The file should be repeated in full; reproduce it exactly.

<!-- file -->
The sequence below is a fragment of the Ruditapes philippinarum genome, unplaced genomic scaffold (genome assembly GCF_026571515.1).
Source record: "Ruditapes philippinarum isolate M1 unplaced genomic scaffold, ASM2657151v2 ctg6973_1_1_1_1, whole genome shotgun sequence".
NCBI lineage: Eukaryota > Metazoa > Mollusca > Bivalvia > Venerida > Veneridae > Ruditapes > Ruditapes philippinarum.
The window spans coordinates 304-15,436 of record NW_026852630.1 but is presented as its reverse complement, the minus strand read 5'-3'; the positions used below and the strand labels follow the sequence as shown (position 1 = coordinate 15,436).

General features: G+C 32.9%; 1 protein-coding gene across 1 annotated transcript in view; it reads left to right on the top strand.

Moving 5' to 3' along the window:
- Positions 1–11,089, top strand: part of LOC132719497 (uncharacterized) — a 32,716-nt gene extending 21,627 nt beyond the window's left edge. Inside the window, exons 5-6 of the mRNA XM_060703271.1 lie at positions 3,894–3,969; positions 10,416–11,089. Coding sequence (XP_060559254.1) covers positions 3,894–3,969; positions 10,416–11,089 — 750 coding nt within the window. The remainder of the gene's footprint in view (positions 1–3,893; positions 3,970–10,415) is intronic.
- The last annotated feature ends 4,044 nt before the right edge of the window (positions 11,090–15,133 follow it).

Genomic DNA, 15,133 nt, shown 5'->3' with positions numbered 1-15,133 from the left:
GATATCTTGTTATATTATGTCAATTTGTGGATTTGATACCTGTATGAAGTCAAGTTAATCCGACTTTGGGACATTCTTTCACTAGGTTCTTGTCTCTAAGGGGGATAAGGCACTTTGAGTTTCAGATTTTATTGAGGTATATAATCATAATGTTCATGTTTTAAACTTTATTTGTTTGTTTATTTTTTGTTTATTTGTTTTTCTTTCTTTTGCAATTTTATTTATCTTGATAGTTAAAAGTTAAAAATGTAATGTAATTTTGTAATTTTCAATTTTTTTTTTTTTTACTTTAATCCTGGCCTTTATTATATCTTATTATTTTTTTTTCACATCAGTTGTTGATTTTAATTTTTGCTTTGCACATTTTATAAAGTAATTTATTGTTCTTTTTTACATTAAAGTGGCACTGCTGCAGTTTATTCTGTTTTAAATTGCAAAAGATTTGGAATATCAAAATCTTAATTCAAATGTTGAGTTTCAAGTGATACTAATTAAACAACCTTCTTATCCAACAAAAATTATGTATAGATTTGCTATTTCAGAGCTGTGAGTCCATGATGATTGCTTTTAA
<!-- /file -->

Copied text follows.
The sequence below is a fragment of the Ruditapes philippinarum genome, unplaced genomic scaffold (genome assembly GCF_026571515.1).
Source record: "Ruditapes philippinarum isolate M1 unplaced genomic scaffold, ASM2657151v2 ctg6973_1_1_1_1, whole genome shotgun sequence".
NCBI lineage: Eukaryota > Metazoa > Mollusca > Bivalvia > Venerida > Veneridae > Ruditapes > Ruditapes philippinarum.
The window spans coordinates 304-15,436 of record NW_026852630.1 but is presented as its reverse complement, the minus strand read 5'-3'; the positions used below and the strand labels follow the sequence as shown (position 1 = coordinate 15,436).

General features: G+C 32.9%; 1 protein-coding gene across 1 annotated transcript in view; it reads left to right on the top strand.

Moving 5' to 3' along the window:
- Positions 1–11,089, top strand: part of LOC132719497 (uncharacterized) — a 32,716-nt gene extending 21,627 nt beyond the window's left edge. Inside the window, exons 5-6 of the mRNA XM_060703271.1 lie at positions 3,894–3,969; positions 10,416–11,089. Coding sequence (XP_060559254.1) covers positions 3,894–3,969; positions 10,416–11,089 — 750 coding nt within the window. The remainder of the gene's footprint in view (positions 1–3,893; positions 3,970–10,415) is intronic.
- The last annotated feature ends 4,044 nt before the right edge of the window (positions 11,090–15,133 follow it).

Genomic DNA, 15,133 nt, shown 5'->3' with positions numbered 1-15,133 from the left:
GATATCTTGTTATATTATGTCAATTTGTGGATTTGATACCTGTATGAAGTCAAGTTAATCCGACTTTGGGACATTCTTTCACTAGGTTCTTGTCTCTAAGGGGGATAAGGCACTTTGAGTTTCAGATTTTATTGAGGTATATAATCATAATGTTCATGTTTTAAACTTTATTTGTTTGTTTATTTTTTGTTTATTTGTTTTTCTTTCTTTTGCAATTTTATTTATCTTGATAGTTAAAAGTTAAAAATGTAATGTAATTTTGTAATTTTCAATTTTTTTTTTTTTTACTTTAATCCTGGCCTTTATTATATCTTATTATTTTTTTTTCACATCAGTTGTTGATTTTAATTTTTGCTTTGCACATTTTATAAAGTAATTTATTGTTCTTTTTTACATTAAAGTGGCACTGCTGCAGTTTATTCTGTTTTAAATTGCAAAAGATTTGGAATATCAAAATCTTAATTCAAATGTTGAGTTTCAAGTGATACTAATTAAACAACCTTCTTATCCAACAAAAATTATGTATAGATTTGCTATTTCAGAGCTGTGAGTCCATGATGATTGCTTTTAA